Sharing Risk

Cohousing begins with the premise that we want to share things. We think first of big, tangible things, like lawn mowers and guest rooms. Then there are smaller things, the proverbial cup of sugar, a ride to the airport. We anticipate and cherish this sharing as part of our identity as a cohousing community. We are less likely to anticipate the intangible sharing that comes with living together, the sharing of values represented in policies, agreements and rules. Policies about outdoor cats and free range kids and pesticide use to name a few.

One of the most challenging places for sharing and cooperation is around financial risk. Forming communities get a taste of this early on as they begin to invest in feasibility studies for land that may or may not work for them. What may less expected, and longer lasting, is the challenge that comes around liability risk. We live in a litigious society and we have a vast spectrum of perspectives about this. The topic comes up in everything from playground equipment to lighting design, accessibility questions to signage.

Cohousing probably has a disproportionate number of folks who prefer not to be tied down by the possibility of a lawsuit, but there are just as many who depend on the value of their home for their security and even if the risk is small, are not willing to open themselves up to any possibility of losing it to a liability suit. These are the folks who will consult an attorney about any proposed project and find the most secure path forward, much to the dismay of some of their neighbors.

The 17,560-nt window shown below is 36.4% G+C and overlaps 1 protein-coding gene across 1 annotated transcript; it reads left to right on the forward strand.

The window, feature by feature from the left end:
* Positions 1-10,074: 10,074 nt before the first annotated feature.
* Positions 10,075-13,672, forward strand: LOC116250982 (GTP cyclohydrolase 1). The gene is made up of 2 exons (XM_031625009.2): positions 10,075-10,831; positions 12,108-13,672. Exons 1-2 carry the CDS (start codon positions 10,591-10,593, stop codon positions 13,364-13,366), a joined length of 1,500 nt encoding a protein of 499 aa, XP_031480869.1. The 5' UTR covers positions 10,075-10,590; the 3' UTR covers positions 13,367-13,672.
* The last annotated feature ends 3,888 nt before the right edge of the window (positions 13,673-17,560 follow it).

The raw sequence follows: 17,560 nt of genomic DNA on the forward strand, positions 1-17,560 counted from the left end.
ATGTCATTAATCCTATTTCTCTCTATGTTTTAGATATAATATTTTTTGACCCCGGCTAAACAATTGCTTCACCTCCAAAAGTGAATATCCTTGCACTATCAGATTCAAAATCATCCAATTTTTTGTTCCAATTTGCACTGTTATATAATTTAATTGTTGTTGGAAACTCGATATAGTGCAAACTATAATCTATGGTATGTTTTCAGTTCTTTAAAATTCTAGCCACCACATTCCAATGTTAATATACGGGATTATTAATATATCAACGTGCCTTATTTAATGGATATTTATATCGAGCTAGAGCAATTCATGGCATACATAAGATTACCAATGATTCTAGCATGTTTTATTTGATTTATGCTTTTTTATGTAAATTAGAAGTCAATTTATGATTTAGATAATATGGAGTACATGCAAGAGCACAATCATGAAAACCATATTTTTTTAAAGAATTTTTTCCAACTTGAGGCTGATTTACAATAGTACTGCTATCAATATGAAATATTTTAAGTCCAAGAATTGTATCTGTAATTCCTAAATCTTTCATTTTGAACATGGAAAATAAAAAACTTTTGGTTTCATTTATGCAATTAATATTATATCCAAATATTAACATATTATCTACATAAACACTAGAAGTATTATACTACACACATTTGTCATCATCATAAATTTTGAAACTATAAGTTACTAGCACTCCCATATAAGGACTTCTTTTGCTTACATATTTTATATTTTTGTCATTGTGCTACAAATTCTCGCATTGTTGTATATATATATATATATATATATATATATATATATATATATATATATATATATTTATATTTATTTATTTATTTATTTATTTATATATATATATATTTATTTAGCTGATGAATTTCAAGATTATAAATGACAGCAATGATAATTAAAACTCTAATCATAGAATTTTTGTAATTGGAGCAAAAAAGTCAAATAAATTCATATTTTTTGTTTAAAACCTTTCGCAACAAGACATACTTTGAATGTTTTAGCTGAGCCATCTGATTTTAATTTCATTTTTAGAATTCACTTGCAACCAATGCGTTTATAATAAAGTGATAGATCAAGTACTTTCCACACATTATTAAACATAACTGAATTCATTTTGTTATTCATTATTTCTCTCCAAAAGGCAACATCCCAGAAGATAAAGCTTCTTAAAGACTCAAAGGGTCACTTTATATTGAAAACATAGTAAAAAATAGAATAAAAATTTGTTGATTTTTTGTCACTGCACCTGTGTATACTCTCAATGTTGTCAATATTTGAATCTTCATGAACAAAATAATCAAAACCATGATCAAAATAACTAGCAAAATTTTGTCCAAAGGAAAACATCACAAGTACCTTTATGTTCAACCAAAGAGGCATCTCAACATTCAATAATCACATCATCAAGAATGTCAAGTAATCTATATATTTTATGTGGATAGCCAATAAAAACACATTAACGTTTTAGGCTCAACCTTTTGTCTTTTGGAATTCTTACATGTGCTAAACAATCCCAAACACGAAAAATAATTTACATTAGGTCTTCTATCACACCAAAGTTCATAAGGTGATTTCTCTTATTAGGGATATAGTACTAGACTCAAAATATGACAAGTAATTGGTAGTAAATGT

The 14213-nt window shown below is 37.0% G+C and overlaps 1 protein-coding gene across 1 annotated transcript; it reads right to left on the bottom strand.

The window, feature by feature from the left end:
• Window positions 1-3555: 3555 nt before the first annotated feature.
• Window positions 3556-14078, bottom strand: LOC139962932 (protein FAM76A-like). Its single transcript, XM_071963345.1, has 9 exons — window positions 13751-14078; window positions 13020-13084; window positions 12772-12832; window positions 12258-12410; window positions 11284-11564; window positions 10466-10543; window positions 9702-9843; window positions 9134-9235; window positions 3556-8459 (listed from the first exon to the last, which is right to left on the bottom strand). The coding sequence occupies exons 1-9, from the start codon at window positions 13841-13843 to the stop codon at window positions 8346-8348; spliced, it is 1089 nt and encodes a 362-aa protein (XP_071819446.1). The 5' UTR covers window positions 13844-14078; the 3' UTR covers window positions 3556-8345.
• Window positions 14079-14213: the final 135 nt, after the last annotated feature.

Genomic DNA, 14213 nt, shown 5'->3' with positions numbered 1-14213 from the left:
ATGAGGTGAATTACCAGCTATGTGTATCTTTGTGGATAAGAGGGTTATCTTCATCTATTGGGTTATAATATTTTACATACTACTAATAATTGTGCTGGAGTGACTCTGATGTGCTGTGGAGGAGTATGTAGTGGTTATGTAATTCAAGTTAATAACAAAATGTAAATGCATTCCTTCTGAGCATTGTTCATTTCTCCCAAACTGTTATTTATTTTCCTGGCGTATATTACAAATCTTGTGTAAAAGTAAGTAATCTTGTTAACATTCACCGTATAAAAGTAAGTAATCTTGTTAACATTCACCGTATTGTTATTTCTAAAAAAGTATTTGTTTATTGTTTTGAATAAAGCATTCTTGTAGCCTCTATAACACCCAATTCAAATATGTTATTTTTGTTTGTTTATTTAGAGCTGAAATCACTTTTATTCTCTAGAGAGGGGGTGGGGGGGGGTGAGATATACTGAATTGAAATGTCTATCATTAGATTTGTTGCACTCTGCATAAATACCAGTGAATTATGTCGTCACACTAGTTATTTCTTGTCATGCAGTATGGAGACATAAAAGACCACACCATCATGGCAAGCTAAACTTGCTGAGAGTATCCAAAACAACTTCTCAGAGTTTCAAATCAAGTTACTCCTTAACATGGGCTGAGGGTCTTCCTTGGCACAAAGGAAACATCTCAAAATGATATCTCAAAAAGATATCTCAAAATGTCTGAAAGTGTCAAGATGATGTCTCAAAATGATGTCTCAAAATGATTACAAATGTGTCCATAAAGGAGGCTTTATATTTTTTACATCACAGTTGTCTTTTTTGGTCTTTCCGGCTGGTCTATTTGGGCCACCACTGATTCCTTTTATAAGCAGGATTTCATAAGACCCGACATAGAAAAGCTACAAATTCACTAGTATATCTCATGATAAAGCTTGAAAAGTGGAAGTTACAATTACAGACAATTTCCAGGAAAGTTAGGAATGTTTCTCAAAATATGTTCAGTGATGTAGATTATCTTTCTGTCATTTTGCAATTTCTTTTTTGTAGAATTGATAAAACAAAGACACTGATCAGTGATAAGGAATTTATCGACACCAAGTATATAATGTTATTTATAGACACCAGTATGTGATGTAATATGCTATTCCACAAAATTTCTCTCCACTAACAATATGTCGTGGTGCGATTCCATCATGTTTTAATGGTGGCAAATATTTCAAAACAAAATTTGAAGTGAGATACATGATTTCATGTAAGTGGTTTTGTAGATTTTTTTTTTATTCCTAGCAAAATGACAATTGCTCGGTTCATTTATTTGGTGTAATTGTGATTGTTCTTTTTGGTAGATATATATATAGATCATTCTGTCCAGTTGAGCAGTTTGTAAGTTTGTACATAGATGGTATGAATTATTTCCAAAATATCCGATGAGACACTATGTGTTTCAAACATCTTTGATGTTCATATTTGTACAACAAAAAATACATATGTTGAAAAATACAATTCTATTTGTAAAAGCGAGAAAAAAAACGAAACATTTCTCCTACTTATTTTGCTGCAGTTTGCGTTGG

At its core this is a dilemma about values and there aren’t clear answers. One way or another however, each community will find a path and that path will become part of its identity. One cohousing community found itself consulting its attorney often and when one member didn’t like the answers they were getting, she called another community in the same urban area. “Who is your attorney?” she asked. The answer is a vivid illustration of the range of community values on this topic: “We don’t have an attorney, but we do have a therapist.”

The trick is to be conscious of your assumptions, state them clearly, and be open to the possibility that someone will have different, and equally valid, assumptions about the same thing. The fact that the thing someone fears is highly unlikely to happen does not make the fear any less real or important. The fact that someone doesn’t share your fear doesn’t mean that they lack compassion or are reckless. It simply means you have uncovered one more layer of diversity. With care, conversations and some compromise, you should be able to find a way to approach risk that each person can tolerate. That is what deep sharing looks like, and in the end, it is what cohousing is all about.

Category: Community Culture

Tags: liability, Policy Examples, Risk, risk tolerance

Views: 1151

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